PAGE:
A sad man with his head in his hands, question marks floating around him

The "Why Me?"Question

Why me? I think that’s a question that anyone who gets diagnosed with blood cancer, or really any cancer, asks themselves at some point. Multiple points, more likely, in fact, it takes up space, rent-free, in your brain like a New York City grandma in a rent-controlled apartment. It just never seems to leave, and why should it? The mental anguish caused by this one simple question can be enough to sink your entire ship. Metaphorical ship. You don’t have to worry if you live on a houseboat. Just sayin’.

Shocked by the cancer diagnosis

I don’t think anyone who has cancer is going to sit there and tell you that they weren’t rocked to their core when they first got their diagnosis. It’s a scary word to hear, especially when it’s directed at you. Like a gun to the head in Russian Roulette, that first mention of the c-word conjures up all kinds of emotions, feelings, and mental consternation and you feel like you happened to spin the chamber with the bullet in it and you have no choice but to pull the trigger. So, it’s natural that your brain would eventually pop its head in and ask, “why me?”

Not your fault

You may not know this but there is a small minority out there who thinks that people who get cancer and other diseases somehow brought it on themselves with bad behavior, or some sort of moral failing or a lack of faith, but personally I don’t believe that’s true. After the way I partied in my twenties, if it were even 1% accurate, I’d have seventeen different kinds of cancer with a case of Leprosy thrown in on top just for good measure.

Instead, I just got the one – lymphoma, more likely due to the years of inflammation and other symptoms caused by my ongoing rheumatoid arthritis. Still, imagine if cancer really was caused by bad behavior? Instead of saying “we’re gonna party like a rock star tonight!” the saying would be “we’re gonna party until our hemoglobin hits zero!!”

The question can't be answered

The fact of the matter is that “why me?” as much as you ask it to no one in particular, isn’t something that would be helpful even if you did have an answer. If you said, “doc, why me?” and he said, “because you drank too many Snapples on July 4th last year at that BBQ,” what would you say? Would it substantially change your life? Would you stop going to BBQs or drinking Snapple? Well, maybe you’d toss the Snapple (it’s gone downhill anyway), but realistically it wouldn’t have much of an impact on your immediate future or treatment of your illness.

It would still be the same chemo protocol, and you’d probably still drink iced tea. Heck, I bet if you were really thirsty and there was nothing else around you wouldn’t even stop drinking Snapple. (So sorry Snapple, I know you are getting a real beating here, don’t take it personal.) As natural as it is for your brain to ask this question, it’s almost as unnatural to follow it to its logical end and realize that having an answer wouldn’t really do you any substantial good anyway.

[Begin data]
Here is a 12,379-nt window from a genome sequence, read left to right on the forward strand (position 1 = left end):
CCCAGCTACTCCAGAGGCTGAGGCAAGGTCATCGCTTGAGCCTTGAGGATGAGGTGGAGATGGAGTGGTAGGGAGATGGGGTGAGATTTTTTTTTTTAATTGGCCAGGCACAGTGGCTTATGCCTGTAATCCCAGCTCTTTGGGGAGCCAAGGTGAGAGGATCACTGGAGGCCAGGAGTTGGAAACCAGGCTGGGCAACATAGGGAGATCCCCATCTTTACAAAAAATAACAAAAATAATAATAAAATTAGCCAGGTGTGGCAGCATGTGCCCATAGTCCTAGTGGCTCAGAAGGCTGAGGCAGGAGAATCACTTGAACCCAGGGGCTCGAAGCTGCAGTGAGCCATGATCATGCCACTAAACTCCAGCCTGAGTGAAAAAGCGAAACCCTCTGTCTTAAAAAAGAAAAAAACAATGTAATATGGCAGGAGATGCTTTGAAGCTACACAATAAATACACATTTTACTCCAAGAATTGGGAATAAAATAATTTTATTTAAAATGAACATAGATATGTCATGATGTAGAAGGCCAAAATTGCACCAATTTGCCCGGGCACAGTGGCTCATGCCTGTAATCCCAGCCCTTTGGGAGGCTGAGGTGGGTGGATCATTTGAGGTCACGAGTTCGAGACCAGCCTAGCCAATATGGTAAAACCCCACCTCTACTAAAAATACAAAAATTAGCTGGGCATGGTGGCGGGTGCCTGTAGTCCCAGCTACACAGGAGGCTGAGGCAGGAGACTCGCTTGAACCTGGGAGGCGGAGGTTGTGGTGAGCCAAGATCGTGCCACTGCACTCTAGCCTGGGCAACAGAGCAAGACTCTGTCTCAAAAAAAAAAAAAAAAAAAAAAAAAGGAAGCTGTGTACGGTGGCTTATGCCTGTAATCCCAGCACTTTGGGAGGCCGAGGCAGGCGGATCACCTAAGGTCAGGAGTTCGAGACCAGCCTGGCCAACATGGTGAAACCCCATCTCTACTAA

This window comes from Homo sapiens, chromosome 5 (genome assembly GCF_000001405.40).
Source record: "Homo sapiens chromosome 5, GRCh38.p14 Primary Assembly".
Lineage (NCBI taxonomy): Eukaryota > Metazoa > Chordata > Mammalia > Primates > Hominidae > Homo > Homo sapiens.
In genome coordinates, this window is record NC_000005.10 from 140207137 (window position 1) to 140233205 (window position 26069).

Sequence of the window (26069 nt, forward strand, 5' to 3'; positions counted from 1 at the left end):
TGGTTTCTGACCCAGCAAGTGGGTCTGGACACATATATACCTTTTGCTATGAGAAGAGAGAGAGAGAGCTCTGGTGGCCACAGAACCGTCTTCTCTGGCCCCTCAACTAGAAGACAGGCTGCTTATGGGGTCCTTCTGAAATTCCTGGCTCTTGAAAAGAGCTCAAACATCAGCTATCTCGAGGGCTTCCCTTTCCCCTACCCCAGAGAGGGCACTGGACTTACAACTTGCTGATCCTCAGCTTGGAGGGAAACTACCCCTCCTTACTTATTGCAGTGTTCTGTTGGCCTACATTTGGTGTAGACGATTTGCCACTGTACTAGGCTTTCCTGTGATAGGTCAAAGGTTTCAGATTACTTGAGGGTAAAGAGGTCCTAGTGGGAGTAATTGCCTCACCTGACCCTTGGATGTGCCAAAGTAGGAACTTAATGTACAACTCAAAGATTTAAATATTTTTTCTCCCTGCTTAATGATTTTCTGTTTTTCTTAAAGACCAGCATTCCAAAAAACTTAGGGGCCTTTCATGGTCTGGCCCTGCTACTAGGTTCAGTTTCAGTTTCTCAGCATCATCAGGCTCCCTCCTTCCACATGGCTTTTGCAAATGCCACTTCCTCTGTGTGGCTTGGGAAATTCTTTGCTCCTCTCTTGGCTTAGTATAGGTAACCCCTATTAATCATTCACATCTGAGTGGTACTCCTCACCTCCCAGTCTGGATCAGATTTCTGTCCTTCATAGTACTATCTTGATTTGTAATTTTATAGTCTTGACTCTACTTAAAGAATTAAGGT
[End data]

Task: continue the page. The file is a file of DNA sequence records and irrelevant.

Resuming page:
Cancer caused by free radicals

So, let’s try to figure out an answer. Ha, ha. If we are talking actual, physical, causes, well, cancer is caused mainly by free-radicals. These are DNA-destroying molecules that enter your body when you do, well, basically anything fun – eat fat, have sugar, smoke cigarettes, drink alcohol, go to the beach, do…  well, you get the idea. Many of the things we like to do also help create these dangerous compounds, and if the right free radical happens to damage the exact wrong part of DNA, then voila, you have cancer. It’s actually a pretty well understood phenomenon.

Metaphysical answers are elusive

Now, if you are asking “why me” in the metaphysical sense, well, that’s an entirely different story. Better philosophers than me have pondered that question for a long time with a varying amount of success. Me? I tend to think everything happens for a reason, and the older I get the more I believe it.

You may not be able to see the reason for a while after but most times I think you can look back and say, “well if it wasn’t for this, I wouldn’t have ended up here.” Like for me, if it wasn’t for my cancer diagnosis I wouldn’t be here, with the privilege of using my experiences to help others cope and process the things that we all go through. You’ll have to make your own call as to what the ethereal reason is for your diagnosis, but whether you believe in some force bigger than yourself or just plan old happenstance, it might help to decide which.

“Why me?” “Why do I get cancer when serial killers die at 90 in jail?” “Why did the nicest person we all knew die young of cancer and the ornery, s-o-b, grumpy, mean, jerk we all know just ran his fifth triathlon?” I don’t know, but we all go through questions like that when we get a cancer diagnosis. It’s a normal part of grieving your old life, and hopefully this helps to give you at least a guide on how to start to process this totally typical step in coming to terms with your cancer diagnosis. Talk soon.

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